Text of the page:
In recent years, Europe’s luxury houses have concluded that streetwear cannot be ignored if they’re to win over millennials and Gen-Z. Last May, Louis Vuitton hired Virgil Abloh, the designer behind the Off-White streetwear label, to lead men’s design. That same month, Supreme had its high-fashion moment at a $1 million auction in Paris.
Ralph Lauren isn’t just about plain polo shirts and peacoats anymore. It’s about the hype.
Looking for some buzz, the 52-year-old fashion house using tactics straight from the “hypebeast” playbook—industry slang for shoppers who obsess about clothes that get extensive publicity. Similar to Apple fanatics who camp out in advance of a new iPhone release, these devoted buyers are willingto stand in line for hours to get their hands onthe latest drop of sneakers or T-shirtsfrom brands such as Supreme or A Bathing Ape.
“We’re in the brand-building business,” Ralph Lauren Chief Executive Officer Patrice Louvet said in an interview Tuesday. That comes at a cost. The company increased its marketing investment 18 percent in fiscal 2019compared to the year prior. Louvet plans to increase that budget to 5 percent of total sales—which would be more than $300 million—to court younger buyers.“We do want to make sure we have competitive marketing support” in order to lure new shoppers to the brand, he said.
That cash willbe spent largely on social and digital as the brand moves away from traditional print ads.The companyhas brought on a new cohort of younger celebrities to sell its goods, such as Taylor Hill, the face of its Romance fragrance. The 22-year-old supermodel walks in the world’s biggest fashion shows and has 12.3 million followers on Instagram. A holiday gift campaign included social-media savvy starsRachel Zoe, Cameron Dallas and Olivia Palermo.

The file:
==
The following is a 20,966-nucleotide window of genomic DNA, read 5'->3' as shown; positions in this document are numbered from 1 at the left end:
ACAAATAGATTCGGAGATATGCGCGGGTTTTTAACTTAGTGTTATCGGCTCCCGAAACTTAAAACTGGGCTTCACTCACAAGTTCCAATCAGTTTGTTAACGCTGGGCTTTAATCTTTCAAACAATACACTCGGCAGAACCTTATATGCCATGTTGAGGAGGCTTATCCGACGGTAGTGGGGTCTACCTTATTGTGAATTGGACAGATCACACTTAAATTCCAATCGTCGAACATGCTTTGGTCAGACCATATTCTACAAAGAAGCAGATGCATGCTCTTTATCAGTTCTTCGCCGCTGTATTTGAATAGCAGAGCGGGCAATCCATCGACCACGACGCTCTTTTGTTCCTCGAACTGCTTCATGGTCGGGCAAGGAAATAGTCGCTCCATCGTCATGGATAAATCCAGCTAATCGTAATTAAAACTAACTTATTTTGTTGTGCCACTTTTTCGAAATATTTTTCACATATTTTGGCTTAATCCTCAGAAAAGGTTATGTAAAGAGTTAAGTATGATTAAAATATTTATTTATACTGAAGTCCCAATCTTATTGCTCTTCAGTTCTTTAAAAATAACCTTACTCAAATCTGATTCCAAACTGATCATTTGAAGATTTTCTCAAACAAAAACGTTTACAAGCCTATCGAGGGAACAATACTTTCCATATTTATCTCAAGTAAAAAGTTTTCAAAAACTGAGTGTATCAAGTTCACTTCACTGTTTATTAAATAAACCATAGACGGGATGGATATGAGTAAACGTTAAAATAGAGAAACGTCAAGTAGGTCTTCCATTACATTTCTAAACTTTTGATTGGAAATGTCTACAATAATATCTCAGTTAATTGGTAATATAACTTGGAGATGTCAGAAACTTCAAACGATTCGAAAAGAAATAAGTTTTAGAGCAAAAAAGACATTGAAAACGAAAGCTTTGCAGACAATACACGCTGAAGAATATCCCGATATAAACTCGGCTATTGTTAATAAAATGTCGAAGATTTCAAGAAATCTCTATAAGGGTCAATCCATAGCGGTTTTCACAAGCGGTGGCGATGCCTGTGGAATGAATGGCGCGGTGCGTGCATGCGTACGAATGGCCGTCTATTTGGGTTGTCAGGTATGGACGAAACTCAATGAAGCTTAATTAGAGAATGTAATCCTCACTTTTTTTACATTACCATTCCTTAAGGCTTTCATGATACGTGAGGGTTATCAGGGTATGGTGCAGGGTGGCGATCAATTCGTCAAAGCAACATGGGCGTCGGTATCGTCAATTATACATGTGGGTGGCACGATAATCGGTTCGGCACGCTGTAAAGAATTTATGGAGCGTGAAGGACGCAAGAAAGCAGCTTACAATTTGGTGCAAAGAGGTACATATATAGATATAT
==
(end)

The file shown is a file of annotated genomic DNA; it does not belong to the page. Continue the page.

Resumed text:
So far, the boosted marketing budget has been a successful piece of Ralph Lauren’s revitalization plan, along with a cutback on discounts and inventory. Last quarter, itreversed a streak of same-store sales declines going back to 2015. On Tuesday, the company reported rosy earnings that exceeded analysts’ estimatesand said its marketing during the crucial holiday season paid off, sending shares up the most ineight months.
In recent years, Europe’s luxury houseshave concluded that streetwear cannot be ignored if they’re towin over millennials and Gen-Z. Last May, Louis Vuitton hired Virgil Abloh, the designer behind the Off-White streetwear label, to lead men’s design. That same month, Supreme had its high-fashion moment at a $1 million auction in Paris.Yet few of America’s oldest fashion brands have fully embraced the skater-friendly clothes that have become a cultural phenomenon.
Ralph Lauren, however, is starting to learn the playbook. When the brandreleased its Winter Stadium collection last fall, it partnered with streetwearmainstays Opening Ceremony ande-commerce site HBX.
In November, Ralph Lauren released a collaboration with British streetwear label Palace. Rather than sell the items in limited quantities across all its stores, the clothes were sold in a few select Ralph Lauren locations and specialty boutiques such asDover Street Market, aCommes des Garcons store in South Koreaand online through the Polo app. The strategy is right out of the classic sneaker drop playbook: Create scarcity and borrow the credibility of a partner label.
Upon release, the Ralph Lauren website struggled to keep up with demand andPalace items are now selling for much more than their retail prices on the secondary market, as limited-edition goods often do. A Palace x Ralph Laurensweater with a preppy bear on a skateboard that retailed for $475 is going for about $800 on popular streetwear reselling site StockX.
Seventy-five percent of shopperswho bought items from the collaboration were newcustomers, Louvet said. Those buyerswere about 10 years younger on average than the usual Ralph Lauren shopper, according to company data.
The label must be careful not to overdo these splashycollections, Louvet said. Otherwise,the hype train might run out of steam.